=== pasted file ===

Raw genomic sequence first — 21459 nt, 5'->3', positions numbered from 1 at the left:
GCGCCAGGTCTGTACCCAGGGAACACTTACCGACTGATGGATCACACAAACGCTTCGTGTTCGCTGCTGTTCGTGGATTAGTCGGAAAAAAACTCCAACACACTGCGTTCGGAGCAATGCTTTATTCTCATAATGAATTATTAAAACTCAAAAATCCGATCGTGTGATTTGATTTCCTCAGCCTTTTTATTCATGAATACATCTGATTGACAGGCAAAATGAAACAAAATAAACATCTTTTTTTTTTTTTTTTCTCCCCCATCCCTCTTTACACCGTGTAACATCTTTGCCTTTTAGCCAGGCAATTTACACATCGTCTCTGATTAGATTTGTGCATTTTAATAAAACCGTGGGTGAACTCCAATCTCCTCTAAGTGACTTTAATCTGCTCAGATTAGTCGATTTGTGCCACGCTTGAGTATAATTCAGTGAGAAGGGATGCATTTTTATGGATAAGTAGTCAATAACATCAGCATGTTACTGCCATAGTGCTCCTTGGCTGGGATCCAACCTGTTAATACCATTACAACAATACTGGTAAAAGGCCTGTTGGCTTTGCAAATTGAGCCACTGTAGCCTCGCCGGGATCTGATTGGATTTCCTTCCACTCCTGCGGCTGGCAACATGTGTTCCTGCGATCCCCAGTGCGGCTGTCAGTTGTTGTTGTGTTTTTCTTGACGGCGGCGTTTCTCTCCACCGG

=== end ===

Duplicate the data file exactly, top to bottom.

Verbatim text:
Raw genomic sequence first — 21459 nt, 5'->3', positions numbered from 1 at the left:
GCGCCAGGTCTGTACCCAGGGAACACTTACCGACTGATGGATCACACAAACGCTTCGTGTTCGCTGCTGTTCGTGGATTAGTCGGAAAAAAACTCCAACACACTGCGTTCGGAGCAATGCTTTATTCTCATAATGAATTATTAAAACTCAAAAATCCGATCGTGTGATTTGATTTCCTCAGCCTTTTTATTCATGAATACATCTGATTGACAGGCAAAATGAAACAAAATAAACATCTTTTTTTTTTTTTTTTCTCCCCCATCCCTCTTTACACCGTGTAACATCTTTGCCTTTTAGCCAGGCAATTTACACATCGTCTCTGATTAGATTTGTGCATTTTAATAAAACCGTGGGTGAACTCCAATCTCCTCTAAGTGACTTTAATCTGCTCAGATTAGTCGATTTGTGCCACGCTTGAGTATAATTCAGTGAGAAGGGATGCATTTTTATGGATAAGTAGTCAATAACATCAGCATGTTACTGCCATAGTGCTCCTTGGCTGGGATCCAACCTGTTAATACCATTACAACAATACTGGTAAAAGGCCTGTTGGCTTTGCAAATTGAGCCACTGTAGCCTCGCCGGGATCTGATTGGATTTCCTTCCACTCCTGCGGCTGGCAACATGTGTTCCTGCGATCCCCAGTGCGGCTGTCAGTTGTTGTTGTGTTTTTCTTGACGGCGGCGTTTCTCTCCACCGG